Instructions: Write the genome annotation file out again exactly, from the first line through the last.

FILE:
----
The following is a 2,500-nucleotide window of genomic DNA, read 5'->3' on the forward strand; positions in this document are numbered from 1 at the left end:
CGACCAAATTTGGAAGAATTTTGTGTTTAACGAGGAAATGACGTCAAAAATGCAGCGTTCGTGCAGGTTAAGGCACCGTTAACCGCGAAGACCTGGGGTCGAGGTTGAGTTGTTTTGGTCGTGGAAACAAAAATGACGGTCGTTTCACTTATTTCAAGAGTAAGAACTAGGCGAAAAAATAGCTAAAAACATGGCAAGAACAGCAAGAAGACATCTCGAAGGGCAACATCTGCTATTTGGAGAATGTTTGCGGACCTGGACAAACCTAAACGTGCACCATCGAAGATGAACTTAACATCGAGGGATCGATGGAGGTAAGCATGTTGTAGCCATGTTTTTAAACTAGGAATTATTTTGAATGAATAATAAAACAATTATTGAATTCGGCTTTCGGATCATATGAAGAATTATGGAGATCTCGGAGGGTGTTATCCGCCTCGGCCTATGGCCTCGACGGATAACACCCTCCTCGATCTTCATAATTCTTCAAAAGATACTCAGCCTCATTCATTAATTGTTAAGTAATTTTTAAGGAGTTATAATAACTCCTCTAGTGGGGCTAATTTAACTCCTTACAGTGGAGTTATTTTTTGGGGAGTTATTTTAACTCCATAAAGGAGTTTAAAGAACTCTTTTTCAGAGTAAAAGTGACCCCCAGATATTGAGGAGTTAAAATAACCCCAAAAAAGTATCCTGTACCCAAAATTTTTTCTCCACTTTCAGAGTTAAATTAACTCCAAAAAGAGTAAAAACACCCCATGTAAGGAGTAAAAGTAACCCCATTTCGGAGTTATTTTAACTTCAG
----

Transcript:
The following is a 2,500-nucleotide window of genomic DNA, read 5'->3' on the forward strand; positions in this document are numbered from 1 at the left end:
CGACCAAATTTGGAAGAATTTTGTGTTTAACGAGGAAATGACGTCAAAAATGCAGCGTTCGTGCAGGTTAAGGCACCGTTAACCGCGAAGACCTGGGGTCGAGGTTGAGTTGTTTTGGTCGTGGAAACAAAAATGACGGTCGTTTCACTTATTTCAAGAGTAAGAACTAGGCGAAAAAATAGCTAAAAACATGGCAAGAACAGCAAGAAGACATCTCGAAGGGCAACATCTGCTATTTGGAGAATGTTTGCGGACCTGGACAAACCTAAACGTGCACCATCGAAGATGAACTTAACATCGAGGGATCGATGGAGGTAAGCATGTTGTAGCCATGTTTTTAAACTAGGAATTATTTTGAATGAATAATAAAACAATTATTGAATTCGGCTTTCGGATCATATGAAGAATTATGGAGATCTCGGAGGGTGTTATCCGCCTCGGCCTATGGCCTCGACGGATAACACCCTCCTCGATCTTCATAATTCTTCAAAAGATACTCAGCCTCATTCATTAATTGTTAAGTAATTTTTAAGGAGTTATAATAACTCCTCTAGTGGGGCTAATTTAACTCCTTACAGTGGAGTTATTTTTTGGGGAGTTATTTTAACTCCATAAAGGAGTTTAAAGAACTCTTTTTCAGAGTAAAAGTGACCCCCAGATATTGAGGAGTTAAAATAACCCCAAAAAAGTATCCTGTACCCAAAATTTTTTCTCCACTTTCAGAGTTAAATTAACTCCAAAAAGAGTAAAAACACCCCATGTAAGGAGTAAAAGTAACCCCATTTCGGAGTTATTTTAACTTCAG